The Kashmir Chamber of Commerce and Industry on Wednesday said that the implementation of GST in the State of Jammu and Kashmir has crippled the handicrafts tourism and industry sectors of the state.
Quoting Nasir Hamid Khan, Senior Vice President, KCC&I the spokesman stated that the KCC&I, along with a majority of other stakeholders, had opposed the implementation of the law primarily on the ground that is would dilute the unique constitutional status and autonomy the State of Jammu and Kashmir enjoyed. The impact has crippled our Handicrafts, Tourism and Industry sectors. The refunds to industries are lingered on for months together on one pretext or the other.
In its report given in 2018, the Parliamentary Standing Committee on Transport, Tourism and Culture had also raised red flags over the implementation of GST on Tourist related activities. It has recommended that it “must be reconsidered” and done in a cautious manner in order to ensure that the delicate state of the tourism sector should not be adversely affected.
The report had further underlined the sensitive nature of our State and stated that the implementation of GST on Tourism would have “manifold effects, mostly negative, on the economy in the Region’.
Earlier recommendations of the Parliamentary Standing Committee’s on the need for capping airfares has also been ignored by the Union Government. The KCC&I has been demanding bringing air travel under the Essential Services Act of the State in view of the frequent closure of the only road link to Kashmir. Although the Ministry of Civil Aviation, under the UDAN Scheme for the promotion of regional connectivity for making flying affordable, proposes 30-minute flight to cost only Rs 1,200/-, the citizens of our State are being forced to pay more than Rs 20,000 for the same distances.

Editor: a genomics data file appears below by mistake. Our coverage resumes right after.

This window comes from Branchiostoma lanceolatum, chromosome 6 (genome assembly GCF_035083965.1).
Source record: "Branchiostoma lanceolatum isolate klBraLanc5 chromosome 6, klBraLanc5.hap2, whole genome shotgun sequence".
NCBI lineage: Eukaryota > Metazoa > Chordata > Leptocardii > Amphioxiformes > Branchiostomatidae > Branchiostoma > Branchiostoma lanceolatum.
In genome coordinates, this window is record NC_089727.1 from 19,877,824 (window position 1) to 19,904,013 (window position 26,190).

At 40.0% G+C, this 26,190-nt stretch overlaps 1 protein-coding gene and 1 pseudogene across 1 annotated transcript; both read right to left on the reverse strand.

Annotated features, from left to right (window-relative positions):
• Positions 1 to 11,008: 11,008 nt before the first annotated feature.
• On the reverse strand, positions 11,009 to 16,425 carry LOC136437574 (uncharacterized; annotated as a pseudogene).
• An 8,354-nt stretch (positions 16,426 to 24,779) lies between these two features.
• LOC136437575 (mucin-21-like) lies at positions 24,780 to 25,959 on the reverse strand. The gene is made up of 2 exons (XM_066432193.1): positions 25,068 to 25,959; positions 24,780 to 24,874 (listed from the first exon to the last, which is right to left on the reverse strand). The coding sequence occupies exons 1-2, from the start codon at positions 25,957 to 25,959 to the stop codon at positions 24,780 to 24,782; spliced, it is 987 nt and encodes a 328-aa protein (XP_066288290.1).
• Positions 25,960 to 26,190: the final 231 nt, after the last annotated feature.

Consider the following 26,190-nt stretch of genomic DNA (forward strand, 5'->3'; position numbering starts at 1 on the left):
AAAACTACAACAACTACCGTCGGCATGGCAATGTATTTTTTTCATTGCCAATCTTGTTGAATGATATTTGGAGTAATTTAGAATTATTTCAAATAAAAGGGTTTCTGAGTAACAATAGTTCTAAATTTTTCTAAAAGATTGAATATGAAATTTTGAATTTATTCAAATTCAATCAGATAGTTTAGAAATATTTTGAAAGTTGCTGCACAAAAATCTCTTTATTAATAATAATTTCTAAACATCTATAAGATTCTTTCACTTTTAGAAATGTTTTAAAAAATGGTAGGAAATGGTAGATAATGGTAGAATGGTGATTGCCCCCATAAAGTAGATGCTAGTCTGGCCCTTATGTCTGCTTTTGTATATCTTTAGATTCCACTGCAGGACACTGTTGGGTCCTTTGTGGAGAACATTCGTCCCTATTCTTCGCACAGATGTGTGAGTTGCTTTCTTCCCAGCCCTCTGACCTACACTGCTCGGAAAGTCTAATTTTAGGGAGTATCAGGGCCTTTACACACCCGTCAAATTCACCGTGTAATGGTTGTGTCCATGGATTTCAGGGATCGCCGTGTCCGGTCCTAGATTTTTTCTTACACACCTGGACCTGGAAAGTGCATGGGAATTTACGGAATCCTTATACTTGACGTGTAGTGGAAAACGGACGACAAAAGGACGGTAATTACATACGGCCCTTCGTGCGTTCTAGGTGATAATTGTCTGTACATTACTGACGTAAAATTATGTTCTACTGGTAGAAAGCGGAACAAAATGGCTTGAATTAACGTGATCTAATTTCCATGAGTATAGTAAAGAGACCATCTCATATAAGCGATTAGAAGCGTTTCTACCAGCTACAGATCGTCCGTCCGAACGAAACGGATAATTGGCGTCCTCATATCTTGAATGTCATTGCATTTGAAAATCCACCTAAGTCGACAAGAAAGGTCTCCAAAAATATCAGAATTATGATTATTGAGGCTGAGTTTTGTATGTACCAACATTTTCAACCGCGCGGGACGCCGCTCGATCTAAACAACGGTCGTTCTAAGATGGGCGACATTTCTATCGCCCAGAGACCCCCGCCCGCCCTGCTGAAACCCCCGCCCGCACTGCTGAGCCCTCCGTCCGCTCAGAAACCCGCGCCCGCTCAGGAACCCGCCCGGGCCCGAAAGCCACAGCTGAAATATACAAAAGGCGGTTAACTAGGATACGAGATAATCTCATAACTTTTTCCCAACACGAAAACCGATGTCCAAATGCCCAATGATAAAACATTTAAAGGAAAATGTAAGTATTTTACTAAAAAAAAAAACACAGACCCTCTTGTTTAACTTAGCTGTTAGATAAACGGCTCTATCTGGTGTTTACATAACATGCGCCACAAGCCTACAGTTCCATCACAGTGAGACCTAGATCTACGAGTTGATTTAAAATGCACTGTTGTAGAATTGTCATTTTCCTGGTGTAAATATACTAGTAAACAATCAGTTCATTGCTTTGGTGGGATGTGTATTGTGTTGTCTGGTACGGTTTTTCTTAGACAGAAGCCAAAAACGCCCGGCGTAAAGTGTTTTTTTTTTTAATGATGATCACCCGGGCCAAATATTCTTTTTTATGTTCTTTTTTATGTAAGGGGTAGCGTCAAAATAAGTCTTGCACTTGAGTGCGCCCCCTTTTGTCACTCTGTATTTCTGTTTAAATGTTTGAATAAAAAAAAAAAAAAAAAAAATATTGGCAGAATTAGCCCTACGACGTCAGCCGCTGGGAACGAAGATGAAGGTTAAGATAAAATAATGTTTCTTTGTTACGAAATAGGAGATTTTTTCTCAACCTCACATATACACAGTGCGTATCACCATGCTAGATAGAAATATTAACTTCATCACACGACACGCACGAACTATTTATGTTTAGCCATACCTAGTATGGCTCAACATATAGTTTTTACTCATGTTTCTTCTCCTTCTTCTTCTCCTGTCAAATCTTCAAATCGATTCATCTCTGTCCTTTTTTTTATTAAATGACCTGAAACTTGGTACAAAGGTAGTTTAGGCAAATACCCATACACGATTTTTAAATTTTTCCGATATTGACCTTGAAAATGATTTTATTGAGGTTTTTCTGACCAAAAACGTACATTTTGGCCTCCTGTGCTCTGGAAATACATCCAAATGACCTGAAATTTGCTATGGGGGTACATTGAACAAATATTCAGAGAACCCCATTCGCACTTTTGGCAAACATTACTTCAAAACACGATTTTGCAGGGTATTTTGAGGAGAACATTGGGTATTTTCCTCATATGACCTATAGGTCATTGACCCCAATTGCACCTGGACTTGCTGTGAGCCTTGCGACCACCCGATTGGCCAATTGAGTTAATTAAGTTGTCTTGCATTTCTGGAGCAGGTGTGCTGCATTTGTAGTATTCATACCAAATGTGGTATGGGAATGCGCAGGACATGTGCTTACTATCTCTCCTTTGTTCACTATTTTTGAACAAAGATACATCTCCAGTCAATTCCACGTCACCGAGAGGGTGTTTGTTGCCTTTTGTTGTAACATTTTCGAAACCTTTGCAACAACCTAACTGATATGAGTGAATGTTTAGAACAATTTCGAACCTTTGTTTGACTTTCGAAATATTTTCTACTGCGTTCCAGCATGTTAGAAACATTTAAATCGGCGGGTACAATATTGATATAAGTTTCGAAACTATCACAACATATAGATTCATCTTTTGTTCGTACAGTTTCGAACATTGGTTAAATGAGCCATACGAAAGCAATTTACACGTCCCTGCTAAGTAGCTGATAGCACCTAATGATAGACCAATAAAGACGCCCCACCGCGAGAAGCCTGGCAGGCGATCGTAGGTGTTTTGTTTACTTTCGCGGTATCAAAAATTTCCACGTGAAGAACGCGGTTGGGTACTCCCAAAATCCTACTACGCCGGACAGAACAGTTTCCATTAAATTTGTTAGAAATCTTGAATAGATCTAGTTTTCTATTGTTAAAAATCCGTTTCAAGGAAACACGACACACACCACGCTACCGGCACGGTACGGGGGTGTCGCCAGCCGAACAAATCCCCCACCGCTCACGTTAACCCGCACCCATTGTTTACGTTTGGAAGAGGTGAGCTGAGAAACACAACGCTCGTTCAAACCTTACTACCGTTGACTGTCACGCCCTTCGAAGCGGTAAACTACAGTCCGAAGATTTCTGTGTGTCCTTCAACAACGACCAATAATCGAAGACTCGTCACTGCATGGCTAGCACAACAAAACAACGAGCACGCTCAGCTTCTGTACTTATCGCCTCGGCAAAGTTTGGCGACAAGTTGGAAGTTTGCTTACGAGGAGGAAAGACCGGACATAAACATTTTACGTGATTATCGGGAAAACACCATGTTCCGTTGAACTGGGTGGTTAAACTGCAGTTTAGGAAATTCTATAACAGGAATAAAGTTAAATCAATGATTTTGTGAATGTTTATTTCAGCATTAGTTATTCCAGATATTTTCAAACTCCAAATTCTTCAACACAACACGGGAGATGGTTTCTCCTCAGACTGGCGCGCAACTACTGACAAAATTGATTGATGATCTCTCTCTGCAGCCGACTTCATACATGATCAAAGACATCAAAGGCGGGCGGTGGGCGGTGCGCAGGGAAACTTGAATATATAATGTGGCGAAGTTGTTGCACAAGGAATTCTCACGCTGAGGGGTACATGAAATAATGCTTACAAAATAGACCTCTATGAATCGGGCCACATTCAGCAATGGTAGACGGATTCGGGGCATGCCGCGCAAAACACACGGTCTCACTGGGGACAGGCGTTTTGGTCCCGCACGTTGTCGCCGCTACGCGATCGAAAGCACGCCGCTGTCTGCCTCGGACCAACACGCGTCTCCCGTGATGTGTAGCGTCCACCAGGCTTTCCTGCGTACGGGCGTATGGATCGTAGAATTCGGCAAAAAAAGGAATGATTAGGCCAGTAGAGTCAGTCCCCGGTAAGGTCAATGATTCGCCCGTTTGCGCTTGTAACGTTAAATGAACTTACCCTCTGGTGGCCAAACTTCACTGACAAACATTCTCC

In addition, in the past three weeks, a sinister campaign targeting the tourism sector has been started on the social media and sections of the electronic and print media. The Kashmir Chamber of Commerce & industry in consultation with other tourism players would be constituting a joint team for visiting friendly domestic tourism markets and interacting with our counterparts.
The Government on its part needs to sort out connectivity, infrastructural and taxation issues which are proving to be the biggest impediments in our growth.
The Government is on the record about the stressed condition of our economy from losses suffered from 2014 onwards. Various policy measures announced with much fanfare to support the business community by earlier Governments have not been acted upon. They stand shelved, modified and diluted.
As a result of the above factors, the stress on various sectors of our economy, especially tourism, handicrafts and industry, has reached a critical breaking point. There is an immediate need for all stakeholders to put in serious and effective efforts in a salvage operation. The sinister attempt to target our tourism and handicraft sector by goons and hooligans is condemnable and deserves a strong response.